There’s clearly a serious labor shortage. Everywhere you go on the North Shore, you see Help Wanted signs.
Now I know where all the workers went.
My longtime best friend David G. Brown came up from Virginia to visit me over the Labor Day weekend, and I took him to Crane Beach on Saturday morning. As I pulled my vehicle onto the vast gravel parking lot, we were greeted by a long string of parking lot attendants. Every few feet, there was another able-bodied worker, swinging arms, gesturing and gesticulating, pointing us toward that one parking spot deemed acceptable for my little car. Their goal was clear: squeeze as many cars onto the parking lot as humanly possible.
Of course I immediately saw the flaw in this setup. These parking attendants are all people who could be making your donuts or walking your dog or cleaning your teeth but no, they’re guiding cars into place at Crane Beach.
To send these parker-people back into town to respond to our Help Wanted crisis would not have to mean chaos on the Crane Beach parking lot. There are alternatives. And most of the alternatives would be highly economical.
For example, as I suggested to my companion David G. Brown: For far less than the cost of employing hordes of parking lot attendants, you could paint lines on the parking lot — make them really narrow if you want to, to squeeze in the maximum number of cars — and let people self-park.
My friend David G. Brown, however, has experience in parking lot work. He makes his living running information security at a huge hospital in the D.C. area, but at the beginning of the Covid vaccination process, he and other hospital personnel volunteered as parking lot attendants to help manage the multitudes of vehicles descending on the hospital. David G. Brown was out there 20 hours a week, experiencing parking-lot dynamics firsthand, and his natural intelligence soon led him to become the team leader. Now he wasn’t just waving his arms at drivers; he was teaching other parking attendants how to wave their arms.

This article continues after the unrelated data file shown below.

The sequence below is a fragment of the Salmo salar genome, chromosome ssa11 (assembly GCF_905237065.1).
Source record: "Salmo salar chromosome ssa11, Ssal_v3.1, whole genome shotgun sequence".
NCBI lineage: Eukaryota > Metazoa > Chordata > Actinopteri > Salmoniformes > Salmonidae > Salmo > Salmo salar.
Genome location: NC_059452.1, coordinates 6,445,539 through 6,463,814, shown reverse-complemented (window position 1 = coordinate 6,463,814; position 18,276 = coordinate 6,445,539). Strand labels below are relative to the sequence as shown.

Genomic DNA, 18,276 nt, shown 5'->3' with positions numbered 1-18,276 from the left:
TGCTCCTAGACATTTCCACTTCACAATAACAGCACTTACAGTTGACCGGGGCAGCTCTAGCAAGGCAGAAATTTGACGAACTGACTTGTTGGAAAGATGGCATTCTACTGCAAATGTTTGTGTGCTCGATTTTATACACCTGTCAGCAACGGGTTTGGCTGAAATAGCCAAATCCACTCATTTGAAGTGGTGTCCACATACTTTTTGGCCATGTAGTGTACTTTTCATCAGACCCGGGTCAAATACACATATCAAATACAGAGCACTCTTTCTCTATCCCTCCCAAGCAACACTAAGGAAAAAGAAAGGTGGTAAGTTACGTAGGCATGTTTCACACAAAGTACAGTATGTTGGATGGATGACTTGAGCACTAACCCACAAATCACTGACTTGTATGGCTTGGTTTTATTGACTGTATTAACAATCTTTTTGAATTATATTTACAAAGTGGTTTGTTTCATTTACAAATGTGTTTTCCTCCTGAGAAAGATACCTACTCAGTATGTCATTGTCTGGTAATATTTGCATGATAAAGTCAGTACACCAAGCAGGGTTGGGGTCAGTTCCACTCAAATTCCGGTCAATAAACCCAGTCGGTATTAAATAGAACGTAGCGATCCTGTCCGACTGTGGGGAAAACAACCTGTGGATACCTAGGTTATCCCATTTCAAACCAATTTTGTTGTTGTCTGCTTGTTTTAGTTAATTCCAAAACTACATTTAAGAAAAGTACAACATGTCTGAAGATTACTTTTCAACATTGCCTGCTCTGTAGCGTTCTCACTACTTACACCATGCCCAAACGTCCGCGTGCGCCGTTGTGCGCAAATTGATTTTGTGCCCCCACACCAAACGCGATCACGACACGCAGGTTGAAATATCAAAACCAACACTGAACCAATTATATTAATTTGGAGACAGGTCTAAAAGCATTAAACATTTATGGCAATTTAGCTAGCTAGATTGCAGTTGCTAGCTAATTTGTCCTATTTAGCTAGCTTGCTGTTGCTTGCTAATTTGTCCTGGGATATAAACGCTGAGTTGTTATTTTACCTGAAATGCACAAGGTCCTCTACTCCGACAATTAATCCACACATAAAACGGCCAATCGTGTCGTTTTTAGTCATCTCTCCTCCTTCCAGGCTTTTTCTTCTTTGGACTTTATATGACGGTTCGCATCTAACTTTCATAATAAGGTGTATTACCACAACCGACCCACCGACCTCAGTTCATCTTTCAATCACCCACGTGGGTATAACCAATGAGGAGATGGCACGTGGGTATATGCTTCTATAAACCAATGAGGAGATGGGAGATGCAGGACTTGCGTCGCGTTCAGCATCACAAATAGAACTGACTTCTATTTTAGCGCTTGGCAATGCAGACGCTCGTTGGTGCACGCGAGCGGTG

I can’t say exactly how many parking attendants were employed: 60? 70? Maybe 200; I’m not sure. A lot, anyway. Who knows, this may be where we got the term “parking lot.”
And he saw for himself why just painting lines won’t get the maximum number of vehicles onto the parking lot.
“People don’t park inside the lines,” he observed sadly.
The best friendships are between people whose temperaments complement each other’s. David G. Brown is insightful and gentle and full of grace. I balance him out.
Unwilling to settle for a fat payroll full of parking attendants, I proposed a simple alternative. Hire a single parking attendant, equip them with a blade, and have them patrol the lot for cars parked across the lines. You wouldn’t have them just slash the tires savagely; this isn’t Detroit, after all. They would carefully cut from top to bottom, excising only the part of the tire that crosses the line. Word would get out pretty quickly, I think, and people would start parking with extreme care, wouldn’t they?
But once again, David G. Brown demonstrated his insight and gentleness and grace. He countered with a superior idea, a plan that would avoid violence yet achieve a similar deterrent outcome:
Simply give the parking attendant a can of paint and a brush, and where a car is parked across the line, let the line be painted again, right over the car.
The wisdom of Solomon, I’m telling ya. Too bad this guy doesn’t live here. We could use such brilliant, balanced discernment in so many local situations.
To submit your own dilemma for David G. Brown to resolve, at low cost and with minimal violence, email PracticallySocrates@DougBrendel.com.
Doug Brendel lives on outer Linebrook Road in Ipswich, Massachusetts, where there’s plenty of space for parking.